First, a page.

All Quiet On The Western Front: Comparing the Movie to the Book.

Essay by sketchytwinkieCollege, UndergraduateA, January 2003

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Erich Maria Remarque was born in Osnabruck, Germany on June 22, 1898. He was drafted into the army at the age of 18 to serve his country in the first World War. During his four month stay at the front, Remarque was wounded five time and eventually released. Upon returning home he floated from job to job (ironically enough, he spent some time selling tombstones) before becoming a writer for a Swedish car magazine. It was with those literary skills that he wrote All Quiet on the Western Front. Published in 1928, All Quiet on the Western Front enjoyed immediate success, selling 1 million books during it's first year, as well as being translated into English and French, where it amassed a similar fan base. In 1930, Remarque's novel had already been translated into twenty-five different languages, as well as put on the silver screen in a grainy black and white film that was a hundred and three minutes of director Louis Milestone's version of the book.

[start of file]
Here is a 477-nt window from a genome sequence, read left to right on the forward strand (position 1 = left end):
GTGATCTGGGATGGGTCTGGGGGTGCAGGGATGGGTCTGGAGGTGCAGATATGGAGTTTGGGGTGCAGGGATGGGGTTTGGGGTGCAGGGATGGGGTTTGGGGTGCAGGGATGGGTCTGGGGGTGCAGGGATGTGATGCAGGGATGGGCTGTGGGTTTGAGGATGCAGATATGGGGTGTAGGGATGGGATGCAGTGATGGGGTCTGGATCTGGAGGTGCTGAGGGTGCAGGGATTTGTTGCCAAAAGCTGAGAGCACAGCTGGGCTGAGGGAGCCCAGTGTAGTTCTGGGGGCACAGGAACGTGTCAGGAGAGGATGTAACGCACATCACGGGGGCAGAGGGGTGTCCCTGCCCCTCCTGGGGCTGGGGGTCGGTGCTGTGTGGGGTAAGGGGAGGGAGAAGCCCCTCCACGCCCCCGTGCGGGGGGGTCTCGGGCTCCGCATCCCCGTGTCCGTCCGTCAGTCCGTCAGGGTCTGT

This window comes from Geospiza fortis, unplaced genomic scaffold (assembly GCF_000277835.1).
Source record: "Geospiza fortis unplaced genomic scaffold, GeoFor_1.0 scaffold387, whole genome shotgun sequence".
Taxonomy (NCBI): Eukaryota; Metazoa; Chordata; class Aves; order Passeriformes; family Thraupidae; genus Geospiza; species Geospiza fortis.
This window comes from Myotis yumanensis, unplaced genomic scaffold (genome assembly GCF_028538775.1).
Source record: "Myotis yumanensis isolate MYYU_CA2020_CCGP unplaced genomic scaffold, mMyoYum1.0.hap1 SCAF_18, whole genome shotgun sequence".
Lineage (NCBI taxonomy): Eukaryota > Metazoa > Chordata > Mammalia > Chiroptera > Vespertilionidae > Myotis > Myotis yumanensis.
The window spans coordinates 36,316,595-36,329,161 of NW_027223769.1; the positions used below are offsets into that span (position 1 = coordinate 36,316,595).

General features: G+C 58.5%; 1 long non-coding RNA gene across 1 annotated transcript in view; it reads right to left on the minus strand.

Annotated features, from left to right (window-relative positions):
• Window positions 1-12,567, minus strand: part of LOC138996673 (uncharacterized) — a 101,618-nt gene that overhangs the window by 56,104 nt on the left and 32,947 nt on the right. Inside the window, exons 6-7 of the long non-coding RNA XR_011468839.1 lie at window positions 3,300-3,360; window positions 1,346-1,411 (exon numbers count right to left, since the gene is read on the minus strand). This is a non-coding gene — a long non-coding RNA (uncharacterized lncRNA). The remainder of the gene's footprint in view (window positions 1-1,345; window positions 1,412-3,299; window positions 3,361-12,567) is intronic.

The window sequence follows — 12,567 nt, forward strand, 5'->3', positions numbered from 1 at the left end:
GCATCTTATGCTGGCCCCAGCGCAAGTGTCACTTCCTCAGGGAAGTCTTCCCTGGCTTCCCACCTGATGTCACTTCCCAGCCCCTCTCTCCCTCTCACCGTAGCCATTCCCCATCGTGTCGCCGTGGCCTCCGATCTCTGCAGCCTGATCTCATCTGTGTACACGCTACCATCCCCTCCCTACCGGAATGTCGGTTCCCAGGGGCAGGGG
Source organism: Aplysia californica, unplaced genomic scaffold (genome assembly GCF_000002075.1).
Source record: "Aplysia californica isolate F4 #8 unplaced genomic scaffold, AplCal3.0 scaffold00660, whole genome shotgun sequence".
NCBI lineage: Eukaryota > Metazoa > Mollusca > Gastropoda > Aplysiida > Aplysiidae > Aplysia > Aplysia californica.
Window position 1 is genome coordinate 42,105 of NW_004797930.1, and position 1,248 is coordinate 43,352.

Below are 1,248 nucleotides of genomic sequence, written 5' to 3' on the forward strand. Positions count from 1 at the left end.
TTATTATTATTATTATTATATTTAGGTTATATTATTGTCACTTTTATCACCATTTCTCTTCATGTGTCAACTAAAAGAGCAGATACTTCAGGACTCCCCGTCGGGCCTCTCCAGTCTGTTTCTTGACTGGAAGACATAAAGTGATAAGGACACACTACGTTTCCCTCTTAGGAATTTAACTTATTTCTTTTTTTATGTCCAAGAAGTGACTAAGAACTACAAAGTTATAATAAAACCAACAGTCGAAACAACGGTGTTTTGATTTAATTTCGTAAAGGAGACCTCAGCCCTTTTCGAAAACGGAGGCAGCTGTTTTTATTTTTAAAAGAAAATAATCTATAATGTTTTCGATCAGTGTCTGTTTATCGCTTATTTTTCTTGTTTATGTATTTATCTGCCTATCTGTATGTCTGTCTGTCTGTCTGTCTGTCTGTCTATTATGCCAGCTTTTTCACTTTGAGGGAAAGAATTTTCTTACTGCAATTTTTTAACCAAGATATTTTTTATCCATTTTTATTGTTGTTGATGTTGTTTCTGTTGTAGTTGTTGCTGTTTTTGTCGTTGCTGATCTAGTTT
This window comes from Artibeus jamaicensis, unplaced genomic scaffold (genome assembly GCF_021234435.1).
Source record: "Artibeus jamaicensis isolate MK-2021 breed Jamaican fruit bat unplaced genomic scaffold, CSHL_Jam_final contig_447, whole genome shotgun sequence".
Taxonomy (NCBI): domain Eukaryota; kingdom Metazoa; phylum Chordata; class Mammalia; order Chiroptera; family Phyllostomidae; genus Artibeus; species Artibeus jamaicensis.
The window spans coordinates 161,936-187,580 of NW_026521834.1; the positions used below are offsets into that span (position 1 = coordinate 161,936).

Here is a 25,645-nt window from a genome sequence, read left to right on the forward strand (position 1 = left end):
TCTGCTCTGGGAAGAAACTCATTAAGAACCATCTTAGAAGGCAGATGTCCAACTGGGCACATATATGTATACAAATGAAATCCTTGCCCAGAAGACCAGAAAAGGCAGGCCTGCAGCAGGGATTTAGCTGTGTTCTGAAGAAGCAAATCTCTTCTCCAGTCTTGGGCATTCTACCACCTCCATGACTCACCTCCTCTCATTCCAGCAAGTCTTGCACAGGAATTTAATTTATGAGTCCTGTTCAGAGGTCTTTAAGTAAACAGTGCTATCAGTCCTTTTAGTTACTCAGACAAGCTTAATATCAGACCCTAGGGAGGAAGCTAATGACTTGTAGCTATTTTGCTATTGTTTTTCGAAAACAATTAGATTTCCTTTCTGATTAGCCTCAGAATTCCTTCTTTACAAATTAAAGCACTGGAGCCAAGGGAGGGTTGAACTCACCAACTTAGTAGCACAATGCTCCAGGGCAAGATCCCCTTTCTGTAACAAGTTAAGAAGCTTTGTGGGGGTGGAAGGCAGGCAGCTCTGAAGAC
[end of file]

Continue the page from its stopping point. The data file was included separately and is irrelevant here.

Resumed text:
Using the main theme of the institutionalization and depersonalization of war , Remarque tells the story of Paul Baumer, a 20 year old German solider who is fighting in France with his schoolmates. The novel follows Paul and his friends Kat, Leer, Muller, Albert Kropp, and Tjaden through their quest to survive The Great War. Along the way they realize how the war has stripped them of their emotional attachment to anything other then basic survival and friendship. Through Paul's actions and experiences Remarque draws the reader into the book in such a way that he achieves an almost omnipresent state among the audience. Because of this, the reader feels that indeed Paul could actually BE anyone (a relative, a friend, or the reader himself) he identifies with Paul in such a way...